The war for talent has finally come to Wichita.
Many companies here are struggling to attract the skilled people they need. Wichita needs more than a low cost of living to retain its sons and daughters when they reach adulthood or to attract people from elsewhere. It must have the jobs and amenities to convince them to stay.
But how do you do that? At a research conference on Wednesday, several Wichita State University experts discussed the issue.
Economic development has changed dramatically in recent decades, said Tim Craft, an associate professor of finance at WSU. As the nation’s economy has transformed, communities’ biggest weapon has shifted from tax breaks and free land to a creative, educated workforce.
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It’s pretty simple, he said: Manufacturing relies on expensive but hard-to-move buildings and machines. Workers could always be trained to run those machines.
“But labor-intensive industries rely on skilled people, who are more mobile,” he said. “So you have to create a good quality of life in the community so they’ll want to stay.”
Companies in fields from health care to computer services to architecture need these creative, educated workers: scientists, technicians, writers, programmers, artists, researchers, lawyers, financial analysts. The most recent figures show they make up about 31 percent of the Wichita workforce, which is about the national average but is far behind innovation hubs such as Austin or Boulder, Colo.
Focusing more narrowly on the economic value of the arts and culture, Sai Srithongrung, an associate professor in WSU’s Hugo Wall School of Public Affairs, said Wichita falls somewhat below the national average in arts and culture jobs per capita – but, then, so do three out of four metro areas in the U.S., all medium or smaller metros.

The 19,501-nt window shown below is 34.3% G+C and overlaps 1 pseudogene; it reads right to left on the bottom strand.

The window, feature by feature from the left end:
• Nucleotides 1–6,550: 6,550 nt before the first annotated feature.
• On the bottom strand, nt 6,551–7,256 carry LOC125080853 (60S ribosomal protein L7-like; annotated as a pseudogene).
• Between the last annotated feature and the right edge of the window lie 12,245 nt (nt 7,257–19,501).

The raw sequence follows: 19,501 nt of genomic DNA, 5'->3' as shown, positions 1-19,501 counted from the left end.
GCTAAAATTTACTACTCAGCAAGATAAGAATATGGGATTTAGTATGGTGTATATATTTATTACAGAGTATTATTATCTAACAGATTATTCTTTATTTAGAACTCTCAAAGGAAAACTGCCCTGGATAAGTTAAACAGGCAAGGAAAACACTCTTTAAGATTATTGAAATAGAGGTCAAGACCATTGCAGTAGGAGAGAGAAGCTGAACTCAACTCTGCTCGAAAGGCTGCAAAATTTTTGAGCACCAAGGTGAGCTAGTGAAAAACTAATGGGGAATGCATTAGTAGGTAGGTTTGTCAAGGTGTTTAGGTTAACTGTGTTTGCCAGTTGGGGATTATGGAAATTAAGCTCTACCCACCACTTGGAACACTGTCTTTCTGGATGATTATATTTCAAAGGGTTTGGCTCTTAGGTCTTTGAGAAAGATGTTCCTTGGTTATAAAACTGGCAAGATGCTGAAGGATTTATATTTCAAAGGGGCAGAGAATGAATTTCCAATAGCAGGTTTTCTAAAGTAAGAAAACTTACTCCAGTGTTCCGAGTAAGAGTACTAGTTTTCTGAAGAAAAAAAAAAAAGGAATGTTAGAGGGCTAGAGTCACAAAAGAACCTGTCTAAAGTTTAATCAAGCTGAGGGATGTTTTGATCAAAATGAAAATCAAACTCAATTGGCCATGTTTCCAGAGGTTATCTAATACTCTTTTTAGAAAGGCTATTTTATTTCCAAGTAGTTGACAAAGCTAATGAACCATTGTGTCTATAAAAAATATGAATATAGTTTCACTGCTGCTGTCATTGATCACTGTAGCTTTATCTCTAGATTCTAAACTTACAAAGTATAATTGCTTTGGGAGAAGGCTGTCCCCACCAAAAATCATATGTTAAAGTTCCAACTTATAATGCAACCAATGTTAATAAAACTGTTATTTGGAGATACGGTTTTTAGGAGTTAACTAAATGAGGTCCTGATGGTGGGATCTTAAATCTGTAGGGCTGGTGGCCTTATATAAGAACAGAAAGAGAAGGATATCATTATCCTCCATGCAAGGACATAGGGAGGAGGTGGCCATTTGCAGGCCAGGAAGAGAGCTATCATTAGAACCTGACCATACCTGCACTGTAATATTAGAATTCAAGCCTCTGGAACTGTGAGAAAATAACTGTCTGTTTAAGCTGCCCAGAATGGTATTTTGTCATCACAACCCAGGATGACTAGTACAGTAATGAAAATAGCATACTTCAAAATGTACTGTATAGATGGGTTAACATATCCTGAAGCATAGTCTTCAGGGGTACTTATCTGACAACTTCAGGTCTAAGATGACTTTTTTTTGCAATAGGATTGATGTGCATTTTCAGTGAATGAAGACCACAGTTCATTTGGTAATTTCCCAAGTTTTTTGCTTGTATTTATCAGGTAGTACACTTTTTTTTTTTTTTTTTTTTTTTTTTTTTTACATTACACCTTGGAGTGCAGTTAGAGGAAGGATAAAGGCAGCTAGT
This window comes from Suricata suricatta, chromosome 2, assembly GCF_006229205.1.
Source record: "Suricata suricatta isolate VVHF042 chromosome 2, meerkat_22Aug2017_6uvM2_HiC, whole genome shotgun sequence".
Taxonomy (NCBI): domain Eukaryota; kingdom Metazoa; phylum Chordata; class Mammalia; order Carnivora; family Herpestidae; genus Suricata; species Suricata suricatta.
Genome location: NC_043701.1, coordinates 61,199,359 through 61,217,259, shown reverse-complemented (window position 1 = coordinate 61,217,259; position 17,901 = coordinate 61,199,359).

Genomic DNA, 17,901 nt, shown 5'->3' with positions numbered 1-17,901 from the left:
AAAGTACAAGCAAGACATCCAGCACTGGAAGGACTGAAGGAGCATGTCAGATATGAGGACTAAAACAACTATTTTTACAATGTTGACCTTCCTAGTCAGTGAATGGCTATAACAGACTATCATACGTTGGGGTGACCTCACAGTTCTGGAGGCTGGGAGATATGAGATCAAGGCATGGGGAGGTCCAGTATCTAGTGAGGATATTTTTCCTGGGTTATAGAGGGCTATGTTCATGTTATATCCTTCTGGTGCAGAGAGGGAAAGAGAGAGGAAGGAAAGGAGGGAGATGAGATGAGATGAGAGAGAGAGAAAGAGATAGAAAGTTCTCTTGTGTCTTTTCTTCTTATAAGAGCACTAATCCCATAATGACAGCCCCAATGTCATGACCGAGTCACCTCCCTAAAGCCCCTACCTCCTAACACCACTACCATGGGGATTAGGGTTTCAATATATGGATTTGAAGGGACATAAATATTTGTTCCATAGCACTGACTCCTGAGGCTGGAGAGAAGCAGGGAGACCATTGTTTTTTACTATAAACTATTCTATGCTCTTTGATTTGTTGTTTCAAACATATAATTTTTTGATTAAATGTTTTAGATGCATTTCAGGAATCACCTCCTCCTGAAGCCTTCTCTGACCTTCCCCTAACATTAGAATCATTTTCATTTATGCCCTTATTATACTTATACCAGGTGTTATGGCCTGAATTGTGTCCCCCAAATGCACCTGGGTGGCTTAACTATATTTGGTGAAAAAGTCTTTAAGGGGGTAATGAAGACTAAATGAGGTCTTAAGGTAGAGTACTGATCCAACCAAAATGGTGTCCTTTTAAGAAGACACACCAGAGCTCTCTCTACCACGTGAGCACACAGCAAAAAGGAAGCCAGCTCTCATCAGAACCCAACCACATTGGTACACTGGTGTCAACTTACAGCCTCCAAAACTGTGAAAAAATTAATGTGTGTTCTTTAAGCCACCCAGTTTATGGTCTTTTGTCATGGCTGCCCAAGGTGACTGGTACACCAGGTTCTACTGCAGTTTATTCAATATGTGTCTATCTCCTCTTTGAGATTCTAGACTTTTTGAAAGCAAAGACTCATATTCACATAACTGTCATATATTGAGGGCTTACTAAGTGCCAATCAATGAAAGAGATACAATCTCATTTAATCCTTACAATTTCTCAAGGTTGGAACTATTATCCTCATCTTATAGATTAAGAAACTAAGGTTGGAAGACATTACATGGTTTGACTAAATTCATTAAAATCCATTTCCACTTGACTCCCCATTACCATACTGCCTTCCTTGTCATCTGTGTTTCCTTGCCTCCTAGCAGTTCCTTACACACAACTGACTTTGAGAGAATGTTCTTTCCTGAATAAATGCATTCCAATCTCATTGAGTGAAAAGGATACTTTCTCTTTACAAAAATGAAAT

But not all smaller metros lack culture. Cities that Wichita often compares itself to – Des Moines, Oklahoma City, Omaha and Tulsa – are all above the national average.
The impact of reaching a higher level can be impressive, she said. If Wichita were to match Des Moines, it would mean nearly 850 more jobs and $300 million in wealth.
These jobs are good in themselves because of the economic development, she said, but they also make the community feel more vibrant and attractive to others.
“I’m not saying it’s the only way,” she said. “But it might be the most bang for the buck, because it has two roles.”
Jeremy Hill, president of WSU’s Center for Economic Development and Business Research, said Wichita lost a significant number of engineers and other skilled workers after the latest recession. They left because there were no jobs in their field.
The metro’s economic development group, the Greater Wichita Partnership, is well aware of the importance of talent to building the local economy.
The partnership brought on a talent specialist, Leah Lavender, last year. She is listening to corporate human resources staffs on their needs and thoughts about how to help.
The first thing prospective companies ask, she said, is about the talent pool. Are there people with this kind of skill? How many? What kind of salary do they get?
The president of the partnership, Jeff Fluhr, on Wednesday reiterated the importance of talent. It’s one of the most important – if not the most important – factors in economic development.
“Talent. That’s really the new commodity in economic development,” he said.